TThe Indian government’s response was swift and draconian. Days after the release of a BBC documentary examining the role Narendra Modi, now prime minister, played in communal riots in Gujarat in 2002, the information ministry announced that all links to the footage would be banned on social media.
Emergency laws enacted by the Modi government just two years ago were used to implement the ban.
Both Twitter and YouTube were quick to comply with the government’s censorship demands. Posts on about 50 Twitter accounts were removed, including activists, politicians and even Hollywood actors, as well as an unspecified number of YouTube channels. Widely circulated clips of the documentary, which alleged that Modi, in his role as Gujarat chief minister at the time, facilitated and then did nothing to stop the violence that killed nearly 1,000 Muslims, quickly disappeared from Indian social media.
This is not the first time the Modi government has used the Information Technology Rules of 2021 to censor online content critical of the administration. But the action taken over the BBC documentary is among the most publicized use of the law and shines a light on the fragile and uneven place social media such as Twitter now occupy in India and directly confirms the pledge of the platform’s new billionaire owner. , Elon Musk, to be a “free speech absolutist” against the increasingly authoritarian laws governing the country’s online sphere.
Widely criticized by human rights groups and digital activists, the 2021 IT rules give the government the power to remove any content it deems to threaten the “unity, integrity, defence, security or sovereignty of India”.
Even before the law was passed, legal requests from the Modi government to remove content from Twitter rose 48,000% between 2014 and 2020, according to an analysis by the company’s transparency report.
The BBC’s two-part series documenting the rise of Modi has proved highly controversial in India, despite being broadcast only in the UK, prompting accusations from India’s foreign ministry that it was “biased propaganda” showing “obvious colonial mindset”.
Kanchan Gupta, a spokesman for the information ministry, called the documentary “hostile propaganda and anti-India rubbish”, and students who staged a screening at a Kerala university this week were accused of “treason”. At Delhi’s prestigious Jawaharlal Nehru University, students who tried to do the same were hit with power and internet cuts and others from right-wing groups pelted them with stones.
The BBC said its documentary was “rigorously researched to the highest editorial standards”.
Many have cited their compliance with online censorship of the documentary as an example of how Twitter and YouTube are helping to further erode free speech in India, in order to appease the Modi government and not threaten access to India’s vast and increasingly online population. There are over 40 million Twitter users in India, making it the third largest market after Japan and the US.
“This use of emergency laws as a censorship mechanism is a very worrying development, but far from the first time it has happened,” said Pratik Waghre, director of policy at the advocacy group Internet Freedom Foundation in India. According to a statement in parliament in July, action has been taken against 94 YouTube channels, 19 social media accounts and 747 URLs at the request of the government since the IT rules were passed.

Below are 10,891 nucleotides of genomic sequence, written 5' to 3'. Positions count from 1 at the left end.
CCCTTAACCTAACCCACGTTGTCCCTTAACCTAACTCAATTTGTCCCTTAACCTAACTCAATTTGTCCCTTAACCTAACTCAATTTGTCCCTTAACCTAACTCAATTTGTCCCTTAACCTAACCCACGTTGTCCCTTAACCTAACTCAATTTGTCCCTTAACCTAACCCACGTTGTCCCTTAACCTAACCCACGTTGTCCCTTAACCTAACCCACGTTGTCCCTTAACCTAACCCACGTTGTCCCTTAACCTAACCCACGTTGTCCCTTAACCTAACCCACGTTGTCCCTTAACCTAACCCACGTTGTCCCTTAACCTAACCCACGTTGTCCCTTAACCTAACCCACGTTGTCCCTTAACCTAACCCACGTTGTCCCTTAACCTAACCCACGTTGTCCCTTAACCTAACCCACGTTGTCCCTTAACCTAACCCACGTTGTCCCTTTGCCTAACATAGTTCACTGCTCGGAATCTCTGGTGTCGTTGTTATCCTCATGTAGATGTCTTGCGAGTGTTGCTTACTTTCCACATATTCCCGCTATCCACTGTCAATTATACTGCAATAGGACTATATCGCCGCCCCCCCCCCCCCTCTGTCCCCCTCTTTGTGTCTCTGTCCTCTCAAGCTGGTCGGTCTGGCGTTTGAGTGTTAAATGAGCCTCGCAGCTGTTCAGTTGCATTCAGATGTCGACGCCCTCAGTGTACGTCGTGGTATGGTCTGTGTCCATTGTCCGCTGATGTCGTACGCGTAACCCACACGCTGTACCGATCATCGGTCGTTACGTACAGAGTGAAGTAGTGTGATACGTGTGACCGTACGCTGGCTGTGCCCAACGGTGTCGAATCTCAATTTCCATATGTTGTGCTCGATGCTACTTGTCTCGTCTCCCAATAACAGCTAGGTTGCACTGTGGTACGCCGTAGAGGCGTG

Before Musk’s takeover, Twitter had pushed back — albeit somewhat inconsistently — against the Modi government’s increasingly heavy-handed approach to social media. Twitter returned some of the accounts it had requested to be removed by the administration, and in July filed a lawsuit in Indian courts alleging that New Delhi abused its power by ordering the company to arbitrarily and disproportionately remove accounts belonging to government critics.
Twitter continues to report all posts and accounts it removes at the request of the Indian government to the online database Lumen. YouTube, however, does not.
Yet for all his protestations of being a fighter for free speech, there are indications that Musk’s Twitter feed may be far less bullish in opposing the Modi government. When Musk was trying to back out of a deal to buy the platform, he made it clear in court filings that he wasn’t happy with the lawsuit against the Indian government, saying he believed moderation should “come closer to the laws of the countries where Twitter operates.”
Among the Indian accounts that have been reinstated since Musk took over is that of Kangana Ranaut, a fiercely pro-Modi actor who espoused anti-Muslim sentiments and was suspended in 2021 for posts seen as calling for violence against minorities.
During the takeover, he never once mentioned the lawsuit, but he fired almost all of Twitter’s 200 employees in India. Separately, Musk’s Tesla car company is lobbying the Indian government to lower import taxes on electric vehicles to gain access to the lucrative Indian market.
Vaghre said Musk’s stance on advocating free speech on Twitter, which is already wildly inconsistent, was likely to be “severely tested in India”, as the furor over the BBC documentary proved.
“We are talking about pressures on free speech in the world’s largest democracy,” Vaghre said. “Musk’s promise is empty everywhere, but in India the impact will surely be greater.”